Assemblymember Rodneyse Bichotte (Flatbush, Ditmas Park) today introduced two bills that would further ensure tens of thousands of Haitian Creole speaking residents would be able to fully exercise their right to vote.
The two measures, A9727/S7241 and A9729/S7240, which State Senator Kevin Parker (Flatbush, East Flatbush, Midwood, Ditmas Park, Kensington, Windsor Terrace, and Park Slope), introduced on the senate side, will ensure that all relevant voting materials will be translated into Haitian Creole, and mandates that Haitian Creole speaking interpreters are present at poll sites where the Haitian voting residents make up at least 5% of the population in an Election District.
Bichotte said she introduced these bills in an effort to push election, and voting reforms especially in the wake of the recent Board of Elections debacle whereby voter records were being purged due to an outdated and inefficient system.
“This past Tuesday, in New York State’s presidential primary we saw hundreds of thousands of voters disenfranchised, but this is the reality for the tens of thousands of Haitian Creole speaking voters every election cycle,” said Bichotte. “The time for good governance is now in order to make the electoral process better for everyone, including new Americans, senior citizens and new young voters.”
Currently, when mono-lingual Haitian Creole speaking voters go to the polls they they are reliant on a family member or friend to accompany them because poll workers, and coordinators are not allowed to help due to the potential for influencing their vote. Further, these heavy populated Haitian Creole Poll Sites are not assigned a Haitian Creole speaking interpreter.
“As a newly elected district leader in 2010, I approached the Board of Elections on this issue and was denied of pursuing or changing the law,” said Bichotte. “I was told that it was just ‘the status quo’. I want to see this change, and therefore I join hands with other colleagues such as City Councilmember Mark Treyger, State Assemblymember Pam Harris, and State Assemblymember William Colton who have been real champions for pushing interpreters for the Russian speaking population in Brooklyn.”
Bichotte said The NYS Board of Elections’ model and calculation to determine interpreters at poll sites is insufficient. Currently, the language has to be spoken by at least 5 percent of the population of NYS in order to qualify for an interpreter, which completely ignores communities that are densely populated with a foreign language other than Chinese and Spanish.
For example, in Brooklyn, in the neighborhood communities of Flatbush, the 42nd Assembly District has been assigned two translators — Chinese and Spanish. However, after surveying a number of poll sites, there is no Chinese and Spanish translation needed in those election districts. Bichotte said the model the State currently uses is not effective and does not address the issue around effective translation at a poll site in an electoral district that is heavily populated by Caribbean or Haitian immigrants.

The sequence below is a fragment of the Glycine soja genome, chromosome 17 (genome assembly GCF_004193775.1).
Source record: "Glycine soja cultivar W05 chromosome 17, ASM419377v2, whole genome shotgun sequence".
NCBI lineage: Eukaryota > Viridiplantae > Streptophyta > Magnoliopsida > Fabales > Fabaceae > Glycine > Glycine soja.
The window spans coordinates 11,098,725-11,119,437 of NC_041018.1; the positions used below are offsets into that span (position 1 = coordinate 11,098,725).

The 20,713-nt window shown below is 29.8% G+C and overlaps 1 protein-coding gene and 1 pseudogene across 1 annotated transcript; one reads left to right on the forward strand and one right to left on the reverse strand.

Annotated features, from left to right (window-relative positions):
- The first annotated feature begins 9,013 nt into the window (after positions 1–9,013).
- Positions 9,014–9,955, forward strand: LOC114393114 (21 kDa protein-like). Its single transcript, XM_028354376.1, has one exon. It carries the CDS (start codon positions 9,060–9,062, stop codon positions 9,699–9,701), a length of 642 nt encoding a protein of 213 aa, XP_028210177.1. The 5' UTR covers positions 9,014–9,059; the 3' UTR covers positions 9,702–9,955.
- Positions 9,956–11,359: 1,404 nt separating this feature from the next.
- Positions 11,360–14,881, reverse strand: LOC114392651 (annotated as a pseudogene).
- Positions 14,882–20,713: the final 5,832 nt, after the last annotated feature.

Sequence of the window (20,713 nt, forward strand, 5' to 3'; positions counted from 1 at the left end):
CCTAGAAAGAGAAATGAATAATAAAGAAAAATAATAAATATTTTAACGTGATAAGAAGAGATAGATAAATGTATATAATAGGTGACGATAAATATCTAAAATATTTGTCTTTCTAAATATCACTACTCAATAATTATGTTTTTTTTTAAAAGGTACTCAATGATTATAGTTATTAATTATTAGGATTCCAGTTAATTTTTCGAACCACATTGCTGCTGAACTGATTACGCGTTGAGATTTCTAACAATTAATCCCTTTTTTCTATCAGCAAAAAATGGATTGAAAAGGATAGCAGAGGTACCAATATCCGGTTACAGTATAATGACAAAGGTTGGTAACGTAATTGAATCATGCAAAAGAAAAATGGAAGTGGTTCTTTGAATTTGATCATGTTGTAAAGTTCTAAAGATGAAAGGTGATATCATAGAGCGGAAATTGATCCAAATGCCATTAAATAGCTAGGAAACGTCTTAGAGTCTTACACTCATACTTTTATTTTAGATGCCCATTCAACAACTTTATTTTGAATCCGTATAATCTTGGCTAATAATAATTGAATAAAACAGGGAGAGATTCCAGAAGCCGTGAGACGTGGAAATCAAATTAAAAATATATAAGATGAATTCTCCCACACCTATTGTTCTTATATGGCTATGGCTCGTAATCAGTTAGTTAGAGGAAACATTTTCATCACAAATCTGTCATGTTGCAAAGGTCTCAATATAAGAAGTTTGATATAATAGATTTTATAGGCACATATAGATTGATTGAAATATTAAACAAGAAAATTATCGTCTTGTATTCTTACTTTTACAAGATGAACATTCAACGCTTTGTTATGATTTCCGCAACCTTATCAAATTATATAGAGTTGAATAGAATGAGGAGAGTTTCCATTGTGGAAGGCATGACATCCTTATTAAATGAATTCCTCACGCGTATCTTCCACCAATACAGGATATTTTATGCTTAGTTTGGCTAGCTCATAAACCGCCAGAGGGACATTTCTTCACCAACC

“We are leaving out pockets of immigrant communities – primarily new Americans, who have contributed to this economy and who have a right to vote as citizens,” said Bichotte. “The outcome is that these voters are disenfranchised and unable to fully participate in our democracy.”
Currently, the districts of both Parker and Bichotte have the largest Haitian Creole speaking population in the State. The Creole speaking population is widespread and also includes communities such as West Harlem where Haitian immigrants initially settled in the 1960s, as well as the Brooklyn communities of Flatbush, Carnarsie, Crown Heights, and many parts of Queens County, Rockland County, Nassau County, Suffolk County.
“As someone who represents a Senatorial District that has the largest concentration of Haitian Creole speaking residents outside of Haiti, Assemblymember Bichotte’s legislation is crucial to protecting and ensuring the voting rights of the community members we were elected to represent,” said Parker. “This legislation is timely as we have seen many states move to enact voter suppression laws, and most recently, our own Board of Elections here in the City and its recent improprieties. Coming from a community who has fought hard for everything and continues to struggle to maintain it’s right to vote today, I would be remiss if I did not sponsor the same-as legislation in the State Senate,” concluded the Brooklyn lawmaker.
Also supporting the measures are City Council Member Jumaane Williams, who in recent months passed legislation that increases language access by requiring city websites to include a ‘translate’ feature to enable constituents, whose first- or primary- language may not be English, to fully participate in city life and access services, just like everyone else.
“This includes one of our most precious commodities as citizens: the right to vote,” said Williams. “I commend Assemblymember Bichotte for introducing her package of legislation, which will make it easier for immigrants, particularly Haitian immigrants in our community, to vote. Instead of restricting the franchise, as many states, and even the U.S. Supreme Court have done – by gutting the Voting Rights Act- we should use every tool possible to ensure that people are able to vote. If not, we are undermining the very foundation of our democracy.”